ORCHARD PARK, N.Y. (AP) -- Buffalo's notoriously long, harsh winters have their advantages as far as Jim Schwartz is concerned.
The nasty weather that stretched well into April provided the Bills' new defensive coordinator an additional excuse to stay indoors and become more familiar with his players and staff.
''One of the good things about being here in Buffalo is the weather was so bad that we had plenty of time as coaches to stay together,'' Schwartz said with a laugh, following a voluntary minicamp practice this week. ''When the snow was rolling and it was 5 degrees outside, we were holed up in the room watching all their stuff from last year.''
It was an invaluable experience for the defensive-minded specialist, who finds himself back in his element in Buffalo a few months after losing his job following a five-year stint as the Detroit Lions' head coach.
''You can spin coaching changes any way you want. The one thing I would say is the players do have a clean slate,'' Schwartz said. ''They have to prove themselves. And I'm in the same boat. I've got to prove myself all over again. It's exciting. That'll bring out the best in players. It'll bring out the best in coaches.''
Filling the vacancy after Mike Pettine left to take over the Cleveland Browns, Schwartz inherits a Bills defense that began shedding its once-porous and passive reputation by emerging as the team's strength last season.
While Buffalo (6-10) struggled on offense in large part because of rookie quarterback EJ Manuel's inconsistencies and injuries, the defense finished 10th in the NFL in yards allowed - the unit's best ranking in nine years. The Bills also finished second in the league with 23 interceptions and a franchise-record 57 sacks. And they had four defenders earn Pro Bowl selections, including tackle Marcell Dareus, who was added as an injury replacement.
The only area of concern was Buffalo's inability to stop the run. The Bills gave up 150 or more yards rushing six times, and finished 28th in allowing an average 129 net yards rushing per game.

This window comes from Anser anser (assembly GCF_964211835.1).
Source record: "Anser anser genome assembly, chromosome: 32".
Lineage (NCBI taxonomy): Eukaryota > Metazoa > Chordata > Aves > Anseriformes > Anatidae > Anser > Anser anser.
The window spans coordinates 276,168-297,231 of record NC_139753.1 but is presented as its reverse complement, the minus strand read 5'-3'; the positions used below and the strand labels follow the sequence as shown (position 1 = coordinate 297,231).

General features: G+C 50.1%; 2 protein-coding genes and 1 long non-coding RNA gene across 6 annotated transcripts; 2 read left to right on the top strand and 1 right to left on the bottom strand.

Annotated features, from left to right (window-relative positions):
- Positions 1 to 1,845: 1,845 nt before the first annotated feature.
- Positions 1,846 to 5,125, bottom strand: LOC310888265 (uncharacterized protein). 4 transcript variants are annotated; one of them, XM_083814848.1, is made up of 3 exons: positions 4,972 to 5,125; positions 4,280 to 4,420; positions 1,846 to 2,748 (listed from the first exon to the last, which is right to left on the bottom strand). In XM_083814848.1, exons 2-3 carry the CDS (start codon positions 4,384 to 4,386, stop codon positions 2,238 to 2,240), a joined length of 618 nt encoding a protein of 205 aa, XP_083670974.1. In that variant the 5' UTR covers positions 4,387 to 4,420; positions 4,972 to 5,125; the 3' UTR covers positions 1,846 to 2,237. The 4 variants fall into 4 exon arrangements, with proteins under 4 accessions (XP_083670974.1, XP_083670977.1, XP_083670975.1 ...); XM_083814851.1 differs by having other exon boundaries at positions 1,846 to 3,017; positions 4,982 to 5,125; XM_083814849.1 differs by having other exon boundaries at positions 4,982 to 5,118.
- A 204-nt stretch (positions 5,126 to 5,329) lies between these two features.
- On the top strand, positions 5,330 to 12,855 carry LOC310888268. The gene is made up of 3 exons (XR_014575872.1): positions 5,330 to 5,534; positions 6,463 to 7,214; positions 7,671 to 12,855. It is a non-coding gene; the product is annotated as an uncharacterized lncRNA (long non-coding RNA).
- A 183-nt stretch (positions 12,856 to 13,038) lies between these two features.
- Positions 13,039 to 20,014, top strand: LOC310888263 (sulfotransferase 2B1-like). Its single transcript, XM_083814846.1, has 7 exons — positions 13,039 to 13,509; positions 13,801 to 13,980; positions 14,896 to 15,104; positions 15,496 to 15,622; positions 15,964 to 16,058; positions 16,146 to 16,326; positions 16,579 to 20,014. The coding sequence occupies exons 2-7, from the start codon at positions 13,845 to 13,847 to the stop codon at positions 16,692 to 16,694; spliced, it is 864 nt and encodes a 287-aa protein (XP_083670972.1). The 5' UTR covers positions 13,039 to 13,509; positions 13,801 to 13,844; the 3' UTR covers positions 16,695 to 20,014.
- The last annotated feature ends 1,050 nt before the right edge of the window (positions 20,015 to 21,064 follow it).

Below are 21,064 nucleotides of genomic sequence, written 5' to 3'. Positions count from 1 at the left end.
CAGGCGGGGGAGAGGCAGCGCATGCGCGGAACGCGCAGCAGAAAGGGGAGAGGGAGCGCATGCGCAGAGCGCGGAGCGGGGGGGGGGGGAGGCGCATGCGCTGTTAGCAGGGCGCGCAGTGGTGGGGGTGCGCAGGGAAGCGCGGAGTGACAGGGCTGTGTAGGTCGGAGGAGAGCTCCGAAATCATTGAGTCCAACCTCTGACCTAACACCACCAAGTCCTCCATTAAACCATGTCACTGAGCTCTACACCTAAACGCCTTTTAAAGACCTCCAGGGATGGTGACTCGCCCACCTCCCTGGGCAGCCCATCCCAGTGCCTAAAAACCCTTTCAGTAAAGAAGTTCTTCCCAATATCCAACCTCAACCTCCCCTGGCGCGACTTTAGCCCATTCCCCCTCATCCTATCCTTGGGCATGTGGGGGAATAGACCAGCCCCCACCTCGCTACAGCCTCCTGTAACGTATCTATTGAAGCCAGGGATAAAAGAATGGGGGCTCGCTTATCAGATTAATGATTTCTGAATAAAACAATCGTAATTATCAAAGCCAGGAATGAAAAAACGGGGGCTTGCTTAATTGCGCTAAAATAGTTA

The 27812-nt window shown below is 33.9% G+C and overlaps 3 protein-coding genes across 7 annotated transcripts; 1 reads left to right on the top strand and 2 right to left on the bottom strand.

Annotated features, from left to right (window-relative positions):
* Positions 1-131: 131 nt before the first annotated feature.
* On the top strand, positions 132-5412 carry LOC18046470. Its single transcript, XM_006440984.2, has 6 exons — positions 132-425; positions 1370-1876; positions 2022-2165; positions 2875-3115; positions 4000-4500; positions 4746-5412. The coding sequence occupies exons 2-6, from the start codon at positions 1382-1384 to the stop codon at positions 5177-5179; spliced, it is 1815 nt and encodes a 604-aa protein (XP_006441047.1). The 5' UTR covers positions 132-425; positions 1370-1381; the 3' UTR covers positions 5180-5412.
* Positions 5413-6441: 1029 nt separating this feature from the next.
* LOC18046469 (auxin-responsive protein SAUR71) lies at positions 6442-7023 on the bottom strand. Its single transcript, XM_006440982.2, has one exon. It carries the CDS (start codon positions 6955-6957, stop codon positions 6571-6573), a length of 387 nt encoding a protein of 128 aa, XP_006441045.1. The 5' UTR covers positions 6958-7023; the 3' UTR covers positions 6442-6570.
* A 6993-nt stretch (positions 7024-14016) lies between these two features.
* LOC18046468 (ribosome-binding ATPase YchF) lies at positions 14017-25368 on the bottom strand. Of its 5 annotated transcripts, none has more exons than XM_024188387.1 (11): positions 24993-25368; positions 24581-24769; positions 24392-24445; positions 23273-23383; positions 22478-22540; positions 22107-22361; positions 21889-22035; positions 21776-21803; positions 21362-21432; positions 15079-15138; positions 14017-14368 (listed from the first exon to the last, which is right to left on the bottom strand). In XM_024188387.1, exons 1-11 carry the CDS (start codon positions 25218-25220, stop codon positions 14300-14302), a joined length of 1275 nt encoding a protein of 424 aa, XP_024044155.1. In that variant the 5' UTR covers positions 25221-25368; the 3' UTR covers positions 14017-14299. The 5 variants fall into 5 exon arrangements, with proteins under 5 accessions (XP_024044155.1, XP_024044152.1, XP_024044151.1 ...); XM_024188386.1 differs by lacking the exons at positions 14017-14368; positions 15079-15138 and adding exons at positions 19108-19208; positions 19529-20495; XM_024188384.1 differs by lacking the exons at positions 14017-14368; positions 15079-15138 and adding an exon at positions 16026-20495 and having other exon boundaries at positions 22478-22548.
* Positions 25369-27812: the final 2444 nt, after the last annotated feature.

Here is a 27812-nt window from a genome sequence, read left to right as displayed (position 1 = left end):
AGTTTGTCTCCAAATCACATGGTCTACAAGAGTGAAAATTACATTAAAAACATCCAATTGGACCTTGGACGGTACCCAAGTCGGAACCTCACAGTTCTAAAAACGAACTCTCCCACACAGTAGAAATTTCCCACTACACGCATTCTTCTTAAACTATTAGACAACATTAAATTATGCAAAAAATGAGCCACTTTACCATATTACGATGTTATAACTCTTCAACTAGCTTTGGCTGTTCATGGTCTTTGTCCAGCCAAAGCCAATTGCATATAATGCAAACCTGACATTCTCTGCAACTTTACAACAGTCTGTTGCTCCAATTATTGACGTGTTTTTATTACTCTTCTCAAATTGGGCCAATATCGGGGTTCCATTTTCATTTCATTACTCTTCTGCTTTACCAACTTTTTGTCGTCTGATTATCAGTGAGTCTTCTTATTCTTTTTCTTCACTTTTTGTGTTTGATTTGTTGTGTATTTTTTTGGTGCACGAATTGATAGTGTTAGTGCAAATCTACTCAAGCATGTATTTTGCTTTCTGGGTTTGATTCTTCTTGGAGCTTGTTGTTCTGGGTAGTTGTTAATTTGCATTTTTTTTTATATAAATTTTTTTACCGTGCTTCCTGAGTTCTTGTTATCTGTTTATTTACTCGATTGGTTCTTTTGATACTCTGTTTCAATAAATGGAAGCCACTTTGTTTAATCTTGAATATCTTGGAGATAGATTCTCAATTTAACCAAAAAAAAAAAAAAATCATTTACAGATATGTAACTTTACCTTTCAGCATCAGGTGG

Schwartz has a strong track record in devising schemes to stop the run. During his eight seasons as Tennessee's defensive coordinator, the Titans finished sixth or better in rushing yards allowed six times from 2001-08.
It's on Schwartz to build on that success with a unit that features a few new wrinkles at linebacker, where the team added Brandon Spikes and Keith Rivers in free agency, and was unable to re-sign three-time Pro Bowl safety Jairus Byrd.
Schwartz is Buffalo's fourth defensive coordinator in four seasons. He doesn't anticipate a difficult transition, even though he's making the switch to a 4-3 style of defense, and his philosophy is considered less aggressive than Pettine's pressure-the-passer approach.
Schwartz is keeping much of the same play-calling terminology. And he said the switch to four linemen and three linebackers shouldn't be regarded as significant, because his and Pettine's defenses share similar elements.
Veteran defensive tackle Kyle Williams doesn't foresee much change in the Bills' approach.
''No, we're not going to be read-and-react. We're going to attack guys,'' Williams said. ''Now, if we do it with four rushers, five rushers or six, that'll have to be game-planned. But we're going to be on the move. And we're going to attack.''
Spikes liked what he's seen after two weeks of minicamp practices.
''We've still got a long way to go, but if we can take these necessary steps, I think we can be great this season and shock the world,'' said Spikes, who was signed in part because of his reputation as a run-stuffer during his first four seasons in New England.
''I take that personally. If you can stop the run, you can make them one-dimensional,'' Spikes said. ''I think this season there'll be some eye-openers.''
AP NFL website: www.pro32.ap.org and www.twitter.com/AP-NFL